Independent Contractor Agreements
As your business or nonprofit begins to grow, you’ll likely start thinking about hiring workers. Many small businesses and nonprofits try to hire their first staff as independent contractors rather than W-2 employees. But this can be a huge mistake if not done right!
So what is the difference between an employee and an independent contractor?
When you hire an employee, you control not only what the worker will be doing, but also how they will do it. But when you hire an independent contractor, you only have the right to control or direct the end results of their work. In other words, are you paying the worker to perform a list of duties and responsibilities (an employee), or are you paying them to accomplish a result (an independent contractor)? Unfortunately, like most areas of law, the answer to the question “Can I hire this particular worker as an independent contractor?” is “It depends on the specific facts of your situation.” There are a number of factors that need to be considered when making this decision.
Do I need a contract to hire an independent contractor?
One of the factors that the law considers when determining whether a worker is an employee or an independent contractor is whether there was a written agreement that identified the worker as an independent contractor. So if your business or nonprofit hires 1099s, then yes, you should have a written contract with those workers (or preferably with their business entity).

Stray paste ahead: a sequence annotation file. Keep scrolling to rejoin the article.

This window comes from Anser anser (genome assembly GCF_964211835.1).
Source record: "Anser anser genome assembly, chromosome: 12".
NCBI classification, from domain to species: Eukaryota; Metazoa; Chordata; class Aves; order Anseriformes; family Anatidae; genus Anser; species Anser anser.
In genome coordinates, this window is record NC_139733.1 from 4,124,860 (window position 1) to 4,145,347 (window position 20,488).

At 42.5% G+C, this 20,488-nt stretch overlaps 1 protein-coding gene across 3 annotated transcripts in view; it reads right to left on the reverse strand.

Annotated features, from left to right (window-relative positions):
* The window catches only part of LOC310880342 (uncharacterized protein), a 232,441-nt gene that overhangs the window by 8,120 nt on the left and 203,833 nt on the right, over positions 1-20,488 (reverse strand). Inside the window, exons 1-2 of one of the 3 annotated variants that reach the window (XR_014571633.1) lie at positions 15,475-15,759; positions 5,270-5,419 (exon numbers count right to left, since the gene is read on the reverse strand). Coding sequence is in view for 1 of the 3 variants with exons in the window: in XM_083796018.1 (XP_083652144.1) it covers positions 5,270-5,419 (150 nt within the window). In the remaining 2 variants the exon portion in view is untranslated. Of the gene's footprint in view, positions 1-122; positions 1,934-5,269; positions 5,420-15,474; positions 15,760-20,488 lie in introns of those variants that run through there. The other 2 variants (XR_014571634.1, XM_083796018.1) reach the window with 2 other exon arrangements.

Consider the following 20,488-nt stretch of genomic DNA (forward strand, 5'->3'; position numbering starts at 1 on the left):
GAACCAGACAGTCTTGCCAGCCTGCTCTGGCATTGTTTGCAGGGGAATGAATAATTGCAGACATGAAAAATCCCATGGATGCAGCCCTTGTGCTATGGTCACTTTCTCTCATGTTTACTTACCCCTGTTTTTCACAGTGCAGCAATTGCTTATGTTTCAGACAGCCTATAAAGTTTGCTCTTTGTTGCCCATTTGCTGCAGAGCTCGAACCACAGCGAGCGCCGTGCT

What should be in my independent contractor agreement?
An independent contractor agreement is a business contract that spells out what the independent contractor must do, how and when they will be paid, and (if properly drafted) provides other details that justifies classifying the worker as an independent contractor rather than an employee. For example, well-drafted independent contractor agreements often emphasize that the company hiring the contractor is only interested in the end results and not how the contractor reaches those results. The contract will often point out that the contractor is responsible for providing their own tools and equipment. Or it will remind the contractor that the company will not be paying taxes or providing insurance for the contractor.
Our business attorneys see lots of poorly drafted independent contractor agreements, especially internet form templates, that don’t properly protect your business interests. (On the other hand, if you are an independent contractor, many of these bad contracts don’t protect your ability to get paid or protect the intellectual property you create.) A good contract is clear about what the independent contractor must do to get paid and when payment will be made. It should also be clear about what happens if the independent contractor doesn’t finish the job or does a poor job.
Bad template agreements also make blanket assumptions about confidentiality and work product that often don’t make sense when you really think about your particular situation. Rather than sticking to internet boilerplate language, our business attorneys take the time to help you identify confidential business information and unique deliverables and point out the best ways to protect that information.
Read more about Bad Contracts: Red Flags to Watch For